NEW YORK (CNNMoney.com) -- For years, Toyota Motor was the automaker that could do no wrong. Now it's made a major mistake likely to have a lasting impact on the company.
Toyota last week recalled 2.3 million vehicles spread across eight of its models because of problems with a sticking accelerator. Then on Tuesday night it said it would stop selling those vehicles for an indeterminate period as it scrambles to find a solution.
The models affected include the company's three best sellers in the United States -- the Camry, Corolla and Rav4 SUV. Between them, they accounted for more than half of the Toyota brand's U.S. sales in 2009.
Five North American plants will halt production of these vehicles. The five plants have 14,000 employees, but they will be given training and other duties for the week of Feb. 1, according to Toyota spokesman Mike Goss. Asked about the potential for layoffs, Goss would not speculate what Toyota will do if the sales halt extends beyond that week.
All the affected Toyota vehicles are made in the company's North American plants, which are the source of 60% of the vehicles it sells here.
A Toyota spokesman said the company has not yet assessed any lasting impact this would have on its sales or market share.
"It's hard to tell long-term. Obviously, this isn't a positive," said spokesman John Hanson. "These are measures that we're taking to assure the safety of our customers and to help restore their confidence in Toyota."
Damage to brand to linger. But industry experts say that even when the plants start turning out these vehicles again, the damage to the Toyota brand and the company's sales may already have been done.
"They'll get through this, but I don't think it's anything they will recover from quickly," said Erich Merkle, president of Autoconomy.com, an industry analysis firm. He said that Toyota will be particularly hard hit because so much of its sales strength in the past was based on what had been an untarnished reputation.
"People don't buy [Toyotas] for their good looks. They don't buy it for the cash-back or financing offers," he said. "They buy them because they have a lot of confidence in the quality and safety of the vehicle."
Shares of Toyota Motor fell 4% in Tokyo Wednesday while Toyota (TM) shares that trade in the U.S. on the New York Stock Exchange were down 7% in late morning trading.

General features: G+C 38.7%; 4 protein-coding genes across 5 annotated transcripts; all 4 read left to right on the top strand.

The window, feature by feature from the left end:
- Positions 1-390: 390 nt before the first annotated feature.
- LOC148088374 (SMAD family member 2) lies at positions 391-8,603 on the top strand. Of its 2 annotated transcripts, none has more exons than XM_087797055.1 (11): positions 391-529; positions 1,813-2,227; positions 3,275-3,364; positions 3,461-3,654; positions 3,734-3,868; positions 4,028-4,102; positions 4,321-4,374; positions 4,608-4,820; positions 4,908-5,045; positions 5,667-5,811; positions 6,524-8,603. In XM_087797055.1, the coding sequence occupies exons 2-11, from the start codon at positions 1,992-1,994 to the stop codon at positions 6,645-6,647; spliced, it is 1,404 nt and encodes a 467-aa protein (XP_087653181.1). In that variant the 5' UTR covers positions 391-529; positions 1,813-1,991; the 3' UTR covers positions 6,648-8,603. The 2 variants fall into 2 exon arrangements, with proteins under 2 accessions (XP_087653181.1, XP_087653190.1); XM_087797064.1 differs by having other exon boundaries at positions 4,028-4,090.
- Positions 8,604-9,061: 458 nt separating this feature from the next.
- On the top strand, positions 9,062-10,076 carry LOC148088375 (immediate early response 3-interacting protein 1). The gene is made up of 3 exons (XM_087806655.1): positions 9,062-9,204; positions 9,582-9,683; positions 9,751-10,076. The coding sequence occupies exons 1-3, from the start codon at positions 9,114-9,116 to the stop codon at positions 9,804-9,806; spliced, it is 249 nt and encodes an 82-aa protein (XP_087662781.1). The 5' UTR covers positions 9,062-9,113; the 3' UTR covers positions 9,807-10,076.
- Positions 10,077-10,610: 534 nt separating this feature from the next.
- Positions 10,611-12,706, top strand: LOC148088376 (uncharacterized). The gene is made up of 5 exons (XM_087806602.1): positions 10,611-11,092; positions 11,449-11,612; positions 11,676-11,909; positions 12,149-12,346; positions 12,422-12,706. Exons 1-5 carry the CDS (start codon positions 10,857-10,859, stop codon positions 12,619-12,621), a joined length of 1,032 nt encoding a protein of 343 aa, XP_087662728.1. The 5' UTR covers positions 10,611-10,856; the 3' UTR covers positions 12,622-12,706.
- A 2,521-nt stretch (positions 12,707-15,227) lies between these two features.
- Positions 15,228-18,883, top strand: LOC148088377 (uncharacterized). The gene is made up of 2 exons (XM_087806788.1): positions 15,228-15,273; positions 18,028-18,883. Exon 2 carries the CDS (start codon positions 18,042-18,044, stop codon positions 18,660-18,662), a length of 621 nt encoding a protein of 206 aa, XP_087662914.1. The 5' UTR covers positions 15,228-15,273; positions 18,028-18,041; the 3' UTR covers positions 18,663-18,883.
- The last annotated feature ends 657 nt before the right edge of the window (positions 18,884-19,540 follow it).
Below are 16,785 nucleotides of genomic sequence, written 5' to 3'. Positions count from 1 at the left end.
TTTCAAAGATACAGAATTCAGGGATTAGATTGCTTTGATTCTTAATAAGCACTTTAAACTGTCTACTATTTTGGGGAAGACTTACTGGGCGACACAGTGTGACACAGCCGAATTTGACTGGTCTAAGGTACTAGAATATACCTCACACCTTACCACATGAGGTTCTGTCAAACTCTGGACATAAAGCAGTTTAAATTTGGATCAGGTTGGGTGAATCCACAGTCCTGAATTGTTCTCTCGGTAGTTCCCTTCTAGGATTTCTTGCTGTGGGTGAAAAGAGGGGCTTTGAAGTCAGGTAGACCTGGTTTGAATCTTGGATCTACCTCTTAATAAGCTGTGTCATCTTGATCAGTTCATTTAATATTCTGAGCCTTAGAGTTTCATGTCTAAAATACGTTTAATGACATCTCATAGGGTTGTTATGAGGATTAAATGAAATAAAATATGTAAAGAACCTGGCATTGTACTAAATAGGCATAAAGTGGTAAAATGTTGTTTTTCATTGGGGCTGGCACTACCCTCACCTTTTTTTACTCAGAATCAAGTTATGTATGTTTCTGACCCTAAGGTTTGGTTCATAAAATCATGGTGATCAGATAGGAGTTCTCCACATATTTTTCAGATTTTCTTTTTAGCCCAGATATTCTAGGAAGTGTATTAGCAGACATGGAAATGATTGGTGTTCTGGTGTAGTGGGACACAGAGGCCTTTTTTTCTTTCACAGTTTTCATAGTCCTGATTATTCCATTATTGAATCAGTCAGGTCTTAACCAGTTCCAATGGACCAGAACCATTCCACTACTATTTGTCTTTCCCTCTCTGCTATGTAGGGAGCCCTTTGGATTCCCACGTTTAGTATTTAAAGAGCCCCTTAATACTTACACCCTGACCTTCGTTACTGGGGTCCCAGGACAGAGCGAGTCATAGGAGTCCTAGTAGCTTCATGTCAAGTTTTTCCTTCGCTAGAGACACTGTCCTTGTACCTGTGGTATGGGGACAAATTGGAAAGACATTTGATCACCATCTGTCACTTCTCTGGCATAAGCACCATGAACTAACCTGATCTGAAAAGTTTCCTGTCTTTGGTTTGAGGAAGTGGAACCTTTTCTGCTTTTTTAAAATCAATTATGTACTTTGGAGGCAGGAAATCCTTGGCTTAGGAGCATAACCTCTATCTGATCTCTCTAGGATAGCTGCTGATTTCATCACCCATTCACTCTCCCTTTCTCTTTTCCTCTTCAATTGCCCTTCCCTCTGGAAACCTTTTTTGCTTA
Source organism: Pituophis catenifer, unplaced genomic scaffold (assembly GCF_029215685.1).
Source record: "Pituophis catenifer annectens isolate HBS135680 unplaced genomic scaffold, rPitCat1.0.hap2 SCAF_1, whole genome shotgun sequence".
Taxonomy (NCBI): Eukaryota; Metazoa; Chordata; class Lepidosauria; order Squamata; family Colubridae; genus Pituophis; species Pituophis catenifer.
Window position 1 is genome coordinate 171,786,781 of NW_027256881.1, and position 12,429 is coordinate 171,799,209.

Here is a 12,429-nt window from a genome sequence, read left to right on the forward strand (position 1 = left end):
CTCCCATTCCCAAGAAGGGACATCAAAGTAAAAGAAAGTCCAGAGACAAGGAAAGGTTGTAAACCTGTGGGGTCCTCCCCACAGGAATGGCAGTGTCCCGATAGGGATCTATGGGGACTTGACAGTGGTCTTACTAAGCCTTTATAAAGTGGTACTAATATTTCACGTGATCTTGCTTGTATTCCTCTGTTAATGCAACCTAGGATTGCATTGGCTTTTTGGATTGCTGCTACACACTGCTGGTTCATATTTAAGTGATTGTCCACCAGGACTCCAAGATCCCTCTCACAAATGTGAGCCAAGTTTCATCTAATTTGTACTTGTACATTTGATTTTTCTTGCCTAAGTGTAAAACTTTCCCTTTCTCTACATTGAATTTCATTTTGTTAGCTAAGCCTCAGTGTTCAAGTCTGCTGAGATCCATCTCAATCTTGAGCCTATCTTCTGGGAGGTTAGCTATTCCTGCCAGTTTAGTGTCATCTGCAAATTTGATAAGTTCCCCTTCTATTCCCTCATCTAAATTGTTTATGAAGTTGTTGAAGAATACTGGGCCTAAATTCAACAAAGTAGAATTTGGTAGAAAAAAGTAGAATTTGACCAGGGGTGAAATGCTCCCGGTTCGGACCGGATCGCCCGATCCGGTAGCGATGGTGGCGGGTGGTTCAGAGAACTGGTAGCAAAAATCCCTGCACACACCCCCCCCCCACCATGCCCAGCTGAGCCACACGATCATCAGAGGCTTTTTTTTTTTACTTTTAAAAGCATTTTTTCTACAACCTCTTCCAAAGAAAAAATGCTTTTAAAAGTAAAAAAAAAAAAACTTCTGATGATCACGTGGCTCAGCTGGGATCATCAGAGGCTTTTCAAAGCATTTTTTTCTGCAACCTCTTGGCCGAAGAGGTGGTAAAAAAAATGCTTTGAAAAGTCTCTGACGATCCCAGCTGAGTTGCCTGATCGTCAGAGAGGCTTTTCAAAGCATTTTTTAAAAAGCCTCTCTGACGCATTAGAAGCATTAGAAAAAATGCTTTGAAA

Other experts said Tuesday's actions should help assure Toyota buyers that the company is still committed to quality and safety, even though the company had little choice but to halt sales according to the National Highway Transportation Safety Administration.
"Too many jobs and lost sales are involved for this to be a PR stunt," said Dan Edmunds, director of vehicle testing for auto sales site Edmunds.com. "They must really be concerned about this being something other than a rare condition. Hopefully this means the fix is very close to being ready, because suspension of production and sales is not tolerable for very long."
Toyota facing tougher competition. Experts agree that this is a bad time for Toyota to stop selling some of its most popular models, even briefly.
Merkle said that Korea's Hyundai Motor Group, as well as American rivals General Motors and Ford Motor (F, Fortune 500), have similar vehicles to the ones recalled by Toyota which are far more competitive than they've been previously. Loyal Toyota customers who decide to look at other offerings are more likely to find something they like than they might have been in the past.
"The competition has picked up. Toyota fending off those rivals was going to be enough a challenge without this safety issue," he said.
The United States is the largest market for Toyota worldwide. But after years of strong, steady growth, its U.S. market share essentially plateaued in 2009, as Hyundai and Ford recorded bigger gains in a terrible year for sales overall.
Making matters worse for Toyota is that the issues with its vehicles keep growing. First the problem was believed to be just with floor mats, but now there are problems with the accelerator as well.
An investor says Facebook's latest data debacle could be extremely damaging. More
Despite President Trump saying the economy is "raging" and at an "all-time high," growth forecasts have been plunging for the first quarter of 2018. More
"It's like competing in an Olympic race wearing lead shoes," Elon Musk, referring to trade rules with China, tweeted to President Donald Trump. More
In 1998, Ntsiki Biyela won a scholarship to study wine making. Now she's about to launch her own brand. More
Cubicles and more defined work areas are going away and being replaced with open spaces, more vegetation and easy access to the outdoors. More